Naturally raised, grass-fed butter is very rich in vitamin A, and they tried to replace it with this modern margarine made from vegetable oil that they would enrich. I just think it’s really funny. That’s the kind of stuff that really clicks.

This is where things started to get derailed. When people believe there’s something better than natural food.

Abel: It’s really interesting how all that works.

My grandmother is turning 89 this year, and talking to her about food is a completely different experience than talking to people today.

I think you’ve talked about this before, you didn’t use to need lessons in nutrition. You didn’t need paleo and ancestral health gurus or diet gurus, because people just knew that eating starch made you fatter than you otherwise would be.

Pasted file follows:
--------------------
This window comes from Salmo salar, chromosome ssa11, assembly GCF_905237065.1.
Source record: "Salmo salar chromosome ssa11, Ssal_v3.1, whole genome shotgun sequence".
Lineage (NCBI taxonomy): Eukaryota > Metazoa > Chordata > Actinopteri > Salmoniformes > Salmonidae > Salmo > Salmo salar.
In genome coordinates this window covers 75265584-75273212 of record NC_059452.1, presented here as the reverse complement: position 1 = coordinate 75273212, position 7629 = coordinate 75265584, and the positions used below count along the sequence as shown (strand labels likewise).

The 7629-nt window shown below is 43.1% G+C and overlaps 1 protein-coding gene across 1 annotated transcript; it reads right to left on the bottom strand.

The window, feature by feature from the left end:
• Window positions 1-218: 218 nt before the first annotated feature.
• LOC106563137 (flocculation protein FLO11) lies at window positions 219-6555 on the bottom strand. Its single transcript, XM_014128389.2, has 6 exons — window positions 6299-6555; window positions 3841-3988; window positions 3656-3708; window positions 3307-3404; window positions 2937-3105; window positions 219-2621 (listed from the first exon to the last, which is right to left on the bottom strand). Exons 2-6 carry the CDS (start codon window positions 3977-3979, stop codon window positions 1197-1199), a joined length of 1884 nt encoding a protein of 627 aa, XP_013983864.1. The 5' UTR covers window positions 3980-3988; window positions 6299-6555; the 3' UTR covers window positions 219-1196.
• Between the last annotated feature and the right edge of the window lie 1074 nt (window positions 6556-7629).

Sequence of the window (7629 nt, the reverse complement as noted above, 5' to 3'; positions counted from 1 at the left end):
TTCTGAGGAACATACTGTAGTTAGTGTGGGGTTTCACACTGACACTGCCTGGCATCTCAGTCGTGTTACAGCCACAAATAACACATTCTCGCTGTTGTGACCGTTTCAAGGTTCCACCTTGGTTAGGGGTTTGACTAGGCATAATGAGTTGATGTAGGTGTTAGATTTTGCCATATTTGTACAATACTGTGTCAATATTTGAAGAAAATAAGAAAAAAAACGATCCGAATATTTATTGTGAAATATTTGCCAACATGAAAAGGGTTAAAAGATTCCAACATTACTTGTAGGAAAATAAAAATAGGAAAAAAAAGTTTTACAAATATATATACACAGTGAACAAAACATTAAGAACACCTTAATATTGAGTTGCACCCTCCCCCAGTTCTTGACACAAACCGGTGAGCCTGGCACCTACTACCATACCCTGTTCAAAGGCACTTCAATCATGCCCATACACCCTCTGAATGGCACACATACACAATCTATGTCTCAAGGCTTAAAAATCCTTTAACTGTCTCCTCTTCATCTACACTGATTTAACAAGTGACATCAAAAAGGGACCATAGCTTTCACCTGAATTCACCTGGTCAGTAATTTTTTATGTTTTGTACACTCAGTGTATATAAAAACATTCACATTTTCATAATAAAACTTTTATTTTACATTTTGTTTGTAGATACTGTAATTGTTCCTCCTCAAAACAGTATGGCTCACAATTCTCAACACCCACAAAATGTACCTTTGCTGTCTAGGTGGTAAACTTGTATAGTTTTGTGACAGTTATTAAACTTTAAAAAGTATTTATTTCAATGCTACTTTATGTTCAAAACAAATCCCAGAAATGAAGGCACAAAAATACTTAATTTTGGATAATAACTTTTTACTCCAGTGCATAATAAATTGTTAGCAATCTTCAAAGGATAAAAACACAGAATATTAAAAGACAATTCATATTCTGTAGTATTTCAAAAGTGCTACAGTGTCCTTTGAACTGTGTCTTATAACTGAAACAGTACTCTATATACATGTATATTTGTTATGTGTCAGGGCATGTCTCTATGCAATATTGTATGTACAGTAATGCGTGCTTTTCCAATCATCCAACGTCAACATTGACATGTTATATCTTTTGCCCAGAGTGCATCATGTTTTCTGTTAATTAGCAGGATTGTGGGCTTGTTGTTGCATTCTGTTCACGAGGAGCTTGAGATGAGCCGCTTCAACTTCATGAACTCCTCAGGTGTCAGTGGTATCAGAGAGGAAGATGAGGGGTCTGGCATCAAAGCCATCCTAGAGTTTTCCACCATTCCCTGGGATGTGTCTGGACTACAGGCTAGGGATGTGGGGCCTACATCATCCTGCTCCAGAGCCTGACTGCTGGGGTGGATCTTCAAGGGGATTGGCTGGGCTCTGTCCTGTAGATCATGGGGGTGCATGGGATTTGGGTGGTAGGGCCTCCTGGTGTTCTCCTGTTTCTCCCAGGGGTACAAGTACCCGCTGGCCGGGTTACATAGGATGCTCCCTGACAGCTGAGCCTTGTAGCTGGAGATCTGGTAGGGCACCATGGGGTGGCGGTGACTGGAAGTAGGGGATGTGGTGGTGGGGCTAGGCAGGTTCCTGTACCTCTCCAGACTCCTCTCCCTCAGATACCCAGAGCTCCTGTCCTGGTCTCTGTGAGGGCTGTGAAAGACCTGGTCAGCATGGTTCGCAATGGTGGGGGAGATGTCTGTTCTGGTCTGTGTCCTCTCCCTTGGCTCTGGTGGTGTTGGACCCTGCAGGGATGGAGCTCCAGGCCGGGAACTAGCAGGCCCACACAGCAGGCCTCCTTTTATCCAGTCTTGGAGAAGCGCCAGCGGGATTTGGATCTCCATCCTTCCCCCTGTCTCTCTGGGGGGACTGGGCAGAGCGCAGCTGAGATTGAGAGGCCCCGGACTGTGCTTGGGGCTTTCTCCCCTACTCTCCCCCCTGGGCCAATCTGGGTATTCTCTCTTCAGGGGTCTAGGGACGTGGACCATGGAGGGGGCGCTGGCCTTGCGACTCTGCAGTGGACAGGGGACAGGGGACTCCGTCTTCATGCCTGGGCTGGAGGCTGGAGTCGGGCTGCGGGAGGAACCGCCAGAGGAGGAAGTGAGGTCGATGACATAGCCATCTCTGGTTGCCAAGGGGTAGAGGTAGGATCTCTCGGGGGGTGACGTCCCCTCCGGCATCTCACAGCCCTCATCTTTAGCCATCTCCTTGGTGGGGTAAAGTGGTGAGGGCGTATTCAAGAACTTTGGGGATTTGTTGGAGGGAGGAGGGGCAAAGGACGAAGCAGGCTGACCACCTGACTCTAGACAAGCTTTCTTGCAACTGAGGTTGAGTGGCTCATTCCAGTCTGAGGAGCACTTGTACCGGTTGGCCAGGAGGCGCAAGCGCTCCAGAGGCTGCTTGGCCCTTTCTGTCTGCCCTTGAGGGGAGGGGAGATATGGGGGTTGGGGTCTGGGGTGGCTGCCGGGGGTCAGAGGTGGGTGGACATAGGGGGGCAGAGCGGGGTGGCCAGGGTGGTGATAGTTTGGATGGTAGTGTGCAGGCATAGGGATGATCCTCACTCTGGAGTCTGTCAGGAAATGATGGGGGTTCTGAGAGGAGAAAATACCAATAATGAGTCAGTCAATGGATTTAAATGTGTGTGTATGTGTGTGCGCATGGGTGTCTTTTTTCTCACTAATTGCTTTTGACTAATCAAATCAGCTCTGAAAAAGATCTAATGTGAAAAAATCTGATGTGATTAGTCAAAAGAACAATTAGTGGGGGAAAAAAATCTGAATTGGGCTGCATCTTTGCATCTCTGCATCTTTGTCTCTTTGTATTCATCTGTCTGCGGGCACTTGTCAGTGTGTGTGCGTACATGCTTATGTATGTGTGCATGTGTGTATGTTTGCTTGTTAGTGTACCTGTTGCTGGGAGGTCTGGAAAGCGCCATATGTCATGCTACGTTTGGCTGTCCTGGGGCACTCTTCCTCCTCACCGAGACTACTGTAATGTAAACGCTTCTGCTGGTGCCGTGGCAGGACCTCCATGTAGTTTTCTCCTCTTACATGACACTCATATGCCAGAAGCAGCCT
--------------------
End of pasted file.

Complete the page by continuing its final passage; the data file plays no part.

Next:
And very simple concepts that seem to have disappeared, that the quality of food has gone way down, convenience foods have gone way up, and all of a sudden we’re getting fat.

Absolutely. Some of this I actually recently heard Chris Masterjohn talking about with traditional cultures and traditional wisdom, as well as Dr. Weston Price’s work. And just understanding that there was an element of innate wisdom we get from food and the land. And from other animals and plants.

We learn about how our bodies react to those foods and what we might need or not need and then continue to adapt it.

But when we are so out of touch with what’s natural and what’s real food, we’re also out of touch with what’s not making us feel well. It could be in our food.

But the mentality today is, “I don’t feel well, what pill can I take for that?”

Rather than, “What am I doing that might be making me not feel well?”

Understanding that wellness is a state of equilibrium balance and health. We all have that right.